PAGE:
Monday, January 29, 2018

Seizing The Momentum Of Long-Term Change

For about 60 years, the Pew Research Center has asked Americans the same question: "Do you trust the government in Washington to do what is right 'just about always' or 'most of the time'?"

During President Obama's tenure, the moving average ranged from 17 to 25%. As of December 4, 2017, nearly a year into President Trump's Administration, the figure remained low, at 18%.

There are of course many theories about why public opinion swings the way it does. One can go back to the twentieth century and do a forensic analysis, matching polls to policies, and surely there will be patterns.

But from where I sit, the single most obvious reason for public anger has to do with a process issue: While a democracy is supposed to be accountable to the people, increasingly the people do not know what's going on.

Worse, when they want to find out what's going on, or seek redress, the simplest request turns out to be utterly complicated: One needs a virtual outcry in order to make oneself heard.

Of course, there are many legitimate reasons why the public cannot know things. But reasons turn easily to excuses. And it is all too easy for the government to adopt a passive-aggressive posture, shielding information that the public wants and needs.

A perfect example of this posture is very humorously portrayed in the movie Snatched (2017), with Amy Schumer and Goldie Hawn. In the film, the pair are kidnapped from Ecuador, and a State Department official gets the call. It takes their hilariously panicked brother to descend upon the government, and doggedly persist until they're picked up from abroad.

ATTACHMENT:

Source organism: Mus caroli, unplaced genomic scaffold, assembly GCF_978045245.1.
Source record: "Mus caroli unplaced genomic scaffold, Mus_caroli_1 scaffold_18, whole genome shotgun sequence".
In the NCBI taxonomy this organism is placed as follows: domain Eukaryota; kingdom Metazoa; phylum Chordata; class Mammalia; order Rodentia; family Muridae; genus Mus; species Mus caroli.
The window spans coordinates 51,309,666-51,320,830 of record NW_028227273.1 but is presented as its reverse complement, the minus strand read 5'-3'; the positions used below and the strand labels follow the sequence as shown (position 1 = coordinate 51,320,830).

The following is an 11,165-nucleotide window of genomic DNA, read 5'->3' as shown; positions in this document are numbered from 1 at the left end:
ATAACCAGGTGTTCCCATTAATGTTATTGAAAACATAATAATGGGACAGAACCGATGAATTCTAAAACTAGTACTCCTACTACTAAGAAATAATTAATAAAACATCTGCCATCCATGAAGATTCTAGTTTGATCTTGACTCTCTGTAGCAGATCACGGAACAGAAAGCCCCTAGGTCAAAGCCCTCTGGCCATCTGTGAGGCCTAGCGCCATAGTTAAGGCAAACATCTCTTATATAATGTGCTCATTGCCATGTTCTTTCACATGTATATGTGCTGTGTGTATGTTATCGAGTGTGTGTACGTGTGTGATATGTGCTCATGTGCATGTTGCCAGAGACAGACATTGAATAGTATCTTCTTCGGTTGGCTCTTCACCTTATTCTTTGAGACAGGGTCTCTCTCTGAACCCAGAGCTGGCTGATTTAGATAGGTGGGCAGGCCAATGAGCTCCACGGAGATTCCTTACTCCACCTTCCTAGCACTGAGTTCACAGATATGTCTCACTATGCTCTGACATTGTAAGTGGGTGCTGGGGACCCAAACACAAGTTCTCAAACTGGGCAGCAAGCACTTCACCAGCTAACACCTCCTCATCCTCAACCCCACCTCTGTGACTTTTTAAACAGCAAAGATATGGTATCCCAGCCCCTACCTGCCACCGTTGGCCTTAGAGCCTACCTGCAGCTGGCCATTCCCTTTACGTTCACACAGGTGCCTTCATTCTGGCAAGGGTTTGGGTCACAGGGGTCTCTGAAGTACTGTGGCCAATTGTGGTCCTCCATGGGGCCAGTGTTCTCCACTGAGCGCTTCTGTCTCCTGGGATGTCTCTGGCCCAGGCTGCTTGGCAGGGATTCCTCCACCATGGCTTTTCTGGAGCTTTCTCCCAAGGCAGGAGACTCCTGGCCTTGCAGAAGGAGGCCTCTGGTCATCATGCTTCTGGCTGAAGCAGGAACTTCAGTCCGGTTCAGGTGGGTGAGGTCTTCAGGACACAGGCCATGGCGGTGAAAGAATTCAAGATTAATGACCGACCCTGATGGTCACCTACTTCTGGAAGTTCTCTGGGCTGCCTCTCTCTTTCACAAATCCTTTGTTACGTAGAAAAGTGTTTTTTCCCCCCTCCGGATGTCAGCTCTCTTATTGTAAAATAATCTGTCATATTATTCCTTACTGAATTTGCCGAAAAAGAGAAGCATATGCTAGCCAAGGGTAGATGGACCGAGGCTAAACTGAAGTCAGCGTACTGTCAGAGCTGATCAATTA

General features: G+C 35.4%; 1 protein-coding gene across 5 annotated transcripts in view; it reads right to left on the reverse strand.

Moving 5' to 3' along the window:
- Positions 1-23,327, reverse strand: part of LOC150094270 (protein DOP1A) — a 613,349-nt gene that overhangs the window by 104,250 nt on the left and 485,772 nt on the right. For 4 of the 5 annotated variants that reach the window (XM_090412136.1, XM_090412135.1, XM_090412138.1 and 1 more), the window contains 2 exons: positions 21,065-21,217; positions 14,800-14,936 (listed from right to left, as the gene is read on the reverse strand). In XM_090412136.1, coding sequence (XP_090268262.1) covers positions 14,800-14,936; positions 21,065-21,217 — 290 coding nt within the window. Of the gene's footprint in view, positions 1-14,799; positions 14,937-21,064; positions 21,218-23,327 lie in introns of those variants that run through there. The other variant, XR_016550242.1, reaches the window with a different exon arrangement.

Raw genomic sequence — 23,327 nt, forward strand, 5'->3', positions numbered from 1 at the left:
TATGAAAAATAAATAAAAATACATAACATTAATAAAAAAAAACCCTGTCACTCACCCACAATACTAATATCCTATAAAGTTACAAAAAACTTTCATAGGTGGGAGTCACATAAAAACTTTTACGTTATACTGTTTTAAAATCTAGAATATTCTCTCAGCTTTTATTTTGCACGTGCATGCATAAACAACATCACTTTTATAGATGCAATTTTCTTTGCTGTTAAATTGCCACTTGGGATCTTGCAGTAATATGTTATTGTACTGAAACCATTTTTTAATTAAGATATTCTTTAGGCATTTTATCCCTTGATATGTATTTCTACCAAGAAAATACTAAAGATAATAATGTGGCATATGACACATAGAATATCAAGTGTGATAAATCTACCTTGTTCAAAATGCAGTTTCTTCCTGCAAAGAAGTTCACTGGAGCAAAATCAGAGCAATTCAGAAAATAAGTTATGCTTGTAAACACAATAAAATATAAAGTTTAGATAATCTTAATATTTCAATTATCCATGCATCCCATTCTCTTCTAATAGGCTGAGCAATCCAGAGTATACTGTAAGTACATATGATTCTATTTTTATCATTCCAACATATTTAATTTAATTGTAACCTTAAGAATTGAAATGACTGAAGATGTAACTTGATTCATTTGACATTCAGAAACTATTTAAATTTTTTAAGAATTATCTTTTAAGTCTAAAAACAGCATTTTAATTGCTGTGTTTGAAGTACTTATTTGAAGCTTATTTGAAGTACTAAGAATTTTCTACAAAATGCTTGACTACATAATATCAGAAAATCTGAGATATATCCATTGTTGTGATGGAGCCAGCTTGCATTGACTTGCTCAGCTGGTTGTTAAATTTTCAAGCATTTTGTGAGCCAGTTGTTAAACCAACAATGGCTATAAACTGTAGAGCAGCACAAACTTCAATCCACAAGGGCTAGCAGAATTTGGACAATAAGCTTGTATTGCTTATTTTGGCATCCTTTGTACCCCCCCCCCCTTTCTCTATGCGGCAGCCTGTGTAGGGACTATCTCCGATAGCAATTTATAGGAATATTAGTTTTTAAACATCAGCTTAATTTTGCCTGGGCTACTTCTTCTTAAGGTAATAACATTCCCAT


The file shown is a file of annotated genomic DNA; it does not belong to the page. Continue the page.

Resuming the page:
When you don't work for the government, it's easy to perceive nefarious intent behind this kind of attitude. But when you've been inside for awhile, and you've seen the kind of battles that erupt over seemingly very minor things, it quickly becomes clear that "conforming to the law while avoiding trouble" is the easy way out for some.

But what many people don't see, amid all this negativity, is the movement inside the government to improve the quality and reliability of communications with the public--for everything from outreach to secure identity documents.

What follows below are some selective highlights from my perch as a interagency volunteer in some of the efforts named below:


Of course, no matter what the government does, it will always be fun to poke fun at civil servants. Equally true, there will always be bad apples in the bunch, who do their best to hold on to information-as-power, swatting away the good people who seek only improvement.

But the world is an imperfect place, and we cannot wait for perfection in order to act. For Federal communicators are always "acting," working in some transitional space between one Administration and the next, one leadership team and the next, past policies and scandals and the ones no doubt to come. 

We cannot wait to get credit for the good things we have done, either.

As General Martin Dempsey once said, about his tenure as acting commander of the United States Central Command: 

"You get twice the work, you get none of the credit, and you get all of the blame if something goes wrong in between."

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Copyright 2017 by Dr. Dannielle (Dossy) Blumenthal. All opinions are Dr. Blumenthal's own. This post is hereby released into the public domain. Photo by myrfa via Pixabay (CC0 Creative Commons).